LOS ANGELES -- Under sunny skies on a hot November Friday, Dodger Stadium hosted the seventh annual Veterans Day Batting Practice.More than 300 active and retired members of all branches of the U.S. military and their families were selected to participate in the event, hosted by the Dodgers Community Relations
LOS ANGELES -- Under sunny skies on a hot November Friday, Dodger Stadium hosted the seventh annual Veterans Day Batting Practice.
More than 300 active and retired members of all branches of the U.S. military and their families were selected to participate in the event, hosted by the Dodgers Community Relations department.
Former Dodgers Ron Cey, Billy Ashley and Dennis Powell were joined by current infielder Micah Johnson in throwing batting practice and working with the participants in the infield and outfield.
Tours were given of the underground batting cages used by the Dodgers and lunch was served in the Dugout Club.
"The Dodgers want to honor the men and women that serve our country, and not just the service people, but their family and loved ones," said Naomi Rodriguez, Dodgers vice president of external affairs.
"We want them to come here and have a great time, have a Dodger Dog. I mean, it's everyone's fantasy to hit a ball at Dodger Stadium. So we give them that opportunity to walk to home plate and take batting practice and have a great time."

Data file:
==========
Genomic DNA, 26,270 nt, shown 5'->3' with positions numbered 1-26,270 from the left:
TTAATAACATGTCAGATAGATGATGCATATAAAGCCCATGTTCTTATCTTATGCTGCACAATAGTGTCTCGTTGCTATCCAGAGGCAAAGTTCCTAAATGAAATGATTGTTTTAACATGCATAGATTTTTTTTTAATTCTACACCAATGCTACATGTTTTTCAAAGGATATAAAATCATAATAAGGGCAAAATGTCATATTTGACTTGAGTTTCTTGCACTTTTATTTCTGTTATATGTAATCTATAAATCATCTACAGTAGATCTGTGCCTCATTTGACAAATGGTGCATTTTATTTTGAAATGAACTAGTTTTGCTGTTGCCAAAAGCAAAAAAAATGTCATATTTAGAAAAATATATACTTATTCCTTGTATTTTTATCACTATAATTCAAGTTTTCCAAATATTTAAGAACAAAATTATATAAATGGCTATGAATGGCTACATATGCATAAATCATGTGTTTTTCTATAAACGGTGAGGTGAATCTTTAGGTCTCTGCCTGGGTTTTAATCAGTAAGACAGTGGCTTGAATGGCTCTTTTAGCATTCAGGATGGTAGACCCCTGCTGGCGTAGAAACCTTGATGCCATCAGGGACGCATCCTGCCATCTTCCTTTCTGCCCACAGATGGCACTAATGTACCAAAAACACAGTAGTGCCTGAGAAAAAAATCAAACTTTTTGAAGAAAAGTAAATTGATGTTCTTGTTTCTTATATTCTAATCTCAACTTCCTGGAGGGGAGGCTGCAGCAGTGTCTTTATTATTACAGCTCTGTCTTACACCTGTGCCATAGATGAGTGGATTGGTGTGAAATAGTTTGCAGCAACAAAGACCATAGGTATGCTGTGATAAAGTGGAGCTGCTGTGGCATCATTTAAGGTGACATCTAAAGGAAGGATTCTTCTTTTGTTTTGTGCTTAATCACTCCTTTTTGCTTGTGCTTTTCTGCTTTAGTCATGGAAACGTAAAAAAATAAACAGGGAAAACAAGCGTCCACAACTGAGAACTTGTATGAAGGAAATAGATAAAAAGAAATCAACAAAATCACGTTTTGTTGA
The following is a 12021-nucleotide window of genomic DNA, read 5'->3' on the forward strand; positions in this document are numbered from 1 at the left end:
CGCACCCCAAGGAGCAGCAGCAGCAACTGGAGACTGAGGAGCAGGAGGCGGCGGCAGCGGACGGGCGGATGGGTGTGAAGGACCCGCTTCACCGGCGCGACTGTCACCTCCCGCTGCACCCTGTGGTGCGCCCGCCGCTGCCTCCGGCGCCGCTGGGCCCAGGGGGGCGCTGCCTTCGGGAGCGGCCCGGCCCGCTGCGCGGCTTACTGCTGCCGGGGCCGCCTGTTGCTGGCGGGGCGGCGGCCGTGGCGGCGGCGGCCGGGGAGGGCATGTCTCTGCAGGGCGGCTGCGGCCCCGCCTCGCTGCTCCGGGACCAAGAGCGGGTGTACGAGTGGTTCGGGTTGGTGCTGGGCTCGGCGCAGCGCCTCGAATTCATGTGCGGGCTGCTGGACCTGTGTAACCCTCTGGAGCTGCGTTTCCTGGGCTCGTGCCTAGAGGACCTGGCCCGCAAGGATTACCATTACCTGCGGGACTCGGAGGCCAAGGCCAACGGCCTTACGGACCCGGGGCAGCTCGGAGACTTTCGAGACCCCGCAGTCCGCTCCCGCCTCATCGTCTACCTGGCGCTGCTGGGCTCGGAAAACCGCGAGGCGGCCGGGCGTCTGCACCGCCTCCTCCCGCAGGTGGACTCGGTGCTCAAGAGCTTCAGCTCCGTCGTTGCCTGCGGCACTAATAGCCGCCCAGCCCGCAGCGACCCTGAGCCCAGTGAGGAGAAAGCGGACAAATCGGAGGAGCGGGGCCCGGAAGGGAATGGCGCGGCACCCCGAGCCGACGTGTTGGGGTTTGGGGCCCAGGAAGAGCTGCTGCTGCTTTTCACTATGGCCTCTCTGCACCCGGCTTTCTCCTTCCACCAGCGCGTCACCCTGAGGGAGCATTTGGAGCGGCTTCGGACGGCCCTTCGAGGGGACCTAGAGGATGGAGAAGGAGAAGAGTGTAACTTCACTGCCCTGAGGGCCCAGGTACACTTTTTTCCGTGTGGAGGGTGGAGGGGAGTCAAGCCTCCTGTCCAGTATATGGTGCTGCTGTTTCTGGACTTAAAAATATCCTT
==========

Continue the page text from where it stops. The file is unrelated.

From the looks on the faces, mission accomplished.
"We thank the Dodgers for allowing us to be here and supporting us," said Staff Sgt. John Mattias, liaison from the Army's Public Affairs Department.
"This event shows appreciation for not just active service members, but retirees and family members. It is a family career, profession and way of life. The Dodgers support us and have us at many events. The Military Hero of the Game is an honor. It is very humbling. It's an honor and privilege to serve our country."
Rodriguez said the Veterans Day Batting Practice is part of a relationship the club has with the military that includes the Hero of the Game salute the Dodgers hold during each home game, when an active or retired service member is honored.
"We do that every game and every time the crowd goes nuts," Rodriguez said. "Our fans appreciate those who serve our country. The Dodgers are part of the cultural fabric of Los Angeles. Part of that is living up to the community needs and making sure we are being a great partner in the community."
Ken Gurnick is a reporter for MLB.com.